Flathead catfish are a species of catfish native to North America. Known scientifically as Pylodictus olivaris, the flathead catfish can be found in the waters of much of the interior portion of the United States from Minnesota to Texas and much of the Southern area. It has also been introduced into other locations such as Pennsylvania, Oregon, Washington, Idaho, Southern California, Arizona, Colorado, Wyoming,Virginia, Georgia, North and South Carolina.
The flathead catfish has a smooth, scaleless body that is an olive brown to light yellow color with a darker brown speckling of spots or blotches along its back and sides. It is distinguished from other catfish species by the shape of its head which is much flatter on the top and a protruding lower jaw. It also has a much more squared tail or caudal fin than other species such as the channel catfish, which has a forked tail. The flathead catfish also possesses four barbels and spiny fins, similar to other catfish. The typical size range is 18-24 inches long with a weight of 30 pounds. Older specimens have been measured at 3-4 feet long and can weigh up to 100 pounds.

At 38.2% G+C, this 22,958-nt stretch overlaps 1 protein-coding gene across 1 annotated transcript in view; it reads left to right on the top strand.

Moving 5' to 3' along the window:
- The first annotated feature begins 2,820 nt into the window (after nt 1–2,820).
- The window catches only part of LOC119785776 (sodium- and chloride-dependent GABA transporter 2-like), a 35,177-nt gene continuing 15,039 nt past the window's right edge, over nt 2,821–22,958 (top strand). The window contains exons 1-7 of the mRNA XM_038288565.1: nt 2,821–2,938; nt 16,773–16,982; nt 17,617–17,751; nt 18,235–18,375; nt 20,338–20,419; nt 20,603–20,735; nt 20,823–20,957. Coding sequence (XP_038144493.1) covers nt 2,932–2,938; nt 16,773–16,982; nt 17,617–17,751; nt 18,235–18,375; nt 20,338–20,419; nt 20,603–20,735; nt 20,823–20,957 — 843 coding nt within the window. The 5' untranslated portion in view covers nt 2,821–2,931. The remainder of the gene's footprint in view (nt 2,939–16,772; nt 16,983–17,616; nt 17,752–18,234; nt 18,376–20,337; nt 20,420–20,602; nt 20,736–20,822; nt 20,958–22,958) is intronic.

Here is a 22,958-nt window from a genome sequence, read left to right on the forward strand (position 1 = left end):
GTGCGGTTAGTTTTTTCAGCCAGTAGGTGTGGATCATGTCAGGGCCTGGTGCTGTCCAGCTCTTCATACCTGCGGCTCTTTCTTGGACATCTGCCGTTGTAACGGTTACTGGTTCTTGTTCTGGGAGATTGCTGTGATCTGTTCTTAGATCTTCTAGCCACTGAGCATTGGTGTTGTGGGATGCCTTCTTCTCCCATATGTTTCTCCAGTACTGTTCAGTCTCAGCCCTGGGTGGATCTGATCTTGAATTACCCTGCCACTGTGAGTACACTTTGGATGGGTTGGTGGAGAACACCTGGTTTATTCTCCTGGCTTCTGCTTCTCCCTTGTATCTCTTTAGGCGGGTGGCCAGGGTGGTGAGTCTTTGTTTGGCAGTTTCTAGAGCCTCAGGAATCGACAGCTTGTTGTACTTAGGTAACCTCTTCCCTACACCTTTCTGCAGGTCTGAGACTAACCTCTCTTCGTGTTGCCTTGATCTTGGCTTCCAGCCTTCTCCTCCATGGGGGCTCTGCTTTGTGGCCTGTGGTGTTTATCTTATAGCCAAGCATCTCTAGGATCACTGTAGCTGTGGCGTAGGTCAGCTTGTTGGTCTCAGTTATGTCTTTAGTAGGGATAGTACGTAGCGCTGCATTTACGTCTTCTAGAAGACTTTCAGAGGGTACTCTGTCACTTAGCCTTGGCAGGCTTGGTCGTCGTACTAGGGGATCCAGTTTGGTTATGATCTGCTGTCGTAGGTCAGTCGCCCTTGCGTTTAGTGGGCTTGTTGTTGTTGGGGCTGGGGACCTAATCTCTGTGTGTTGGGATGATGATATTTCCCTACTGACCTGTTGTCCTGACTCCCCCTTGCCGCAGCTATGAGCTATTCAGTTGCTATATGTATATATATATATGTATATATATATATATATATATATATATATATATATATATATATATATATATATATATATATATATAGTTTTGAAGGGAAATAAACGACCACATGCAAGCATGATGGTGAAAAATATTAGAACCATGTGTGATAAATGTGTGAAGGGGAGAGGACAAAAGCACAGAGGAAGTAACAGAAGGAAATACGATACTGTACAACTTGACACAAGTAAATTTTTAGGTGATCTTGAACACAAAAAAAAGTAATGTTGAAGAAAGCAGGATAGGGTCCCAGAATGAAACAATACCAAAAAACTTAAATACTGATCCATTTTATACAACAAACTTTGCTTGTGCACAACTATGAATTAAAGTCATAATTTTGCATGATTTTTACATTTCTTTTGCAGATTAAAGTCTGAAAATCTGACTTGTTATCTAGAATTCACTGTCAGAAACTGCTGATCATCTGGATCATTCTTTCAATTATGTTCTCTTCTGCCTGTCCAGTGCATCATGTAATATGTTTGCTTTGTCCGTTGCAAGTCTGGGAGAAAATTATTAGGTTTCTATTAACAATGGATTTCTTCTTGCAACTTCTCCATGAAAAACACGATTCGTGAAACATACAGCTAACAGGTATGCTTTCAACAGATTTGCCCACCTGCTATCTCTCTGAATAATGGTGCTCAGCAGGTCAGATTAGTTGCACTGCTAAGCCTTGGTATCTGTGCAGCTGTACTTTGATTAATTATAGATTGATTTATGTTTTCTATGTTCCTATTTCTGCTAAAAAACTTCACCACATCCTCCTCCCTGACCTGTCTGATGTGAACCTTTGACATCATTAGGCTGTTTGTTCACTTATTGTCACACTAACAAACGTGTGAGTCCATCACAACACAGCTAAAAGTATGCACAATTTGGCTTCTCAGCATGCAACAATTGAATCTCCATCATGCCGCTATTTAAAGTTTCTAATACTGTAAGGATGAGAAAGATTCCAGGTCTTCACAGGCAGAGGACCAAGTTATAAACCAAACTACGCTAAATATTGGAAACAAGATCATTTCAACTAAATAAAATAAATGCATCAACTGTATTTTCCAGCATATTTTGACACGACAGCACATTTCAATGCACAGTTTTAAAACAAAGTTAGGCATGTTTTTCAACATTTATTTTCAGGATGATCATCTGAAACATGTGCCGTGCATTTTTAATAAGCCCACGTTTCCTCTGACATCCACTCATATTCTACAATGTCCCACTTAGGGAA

Flathead catfish can be found in slow moving streams, rivers, lakes, and resevoirs and prefer to stay near the bottom where they like to hide under large rocks, logs, and holes in the ground. This type of catfish is a carnivorous predator rather than a scavenger and will prey on other fish that pass by that are detected using their barbels.They are not discriminatory and will eat what ever they can catch. Young flathead catfish eat insects, crustaceans, and other invertebrates and are also the prey of larger fish.
Introduced populations of flathead catfish are becoming a threat to native fish that the catfish prey upon. In North Carolina and Georgia, introduced flathead catfish are responsible for the reduced numbers of native species such as the bullhead catfish, redbreast sunfish, shad, crayfish, and American eel. Anglers who fish in areas where the flathead catfish are becoming a problem are asked to retain all flathead catfish that are caught, regardless of size, and not to release them back into the water.
In Alabama, where it is native, flathead catfish is a favorite fish to eat. At one point, it was estimated that over 30,000 pounds of flathead catfish were harvested from the Mobile Delta and Tombigbee River in 1981. Like other types of catfish, flathead catfish can be cooked in an assortment of methods. The meat is said to be white and firm with a mild taste.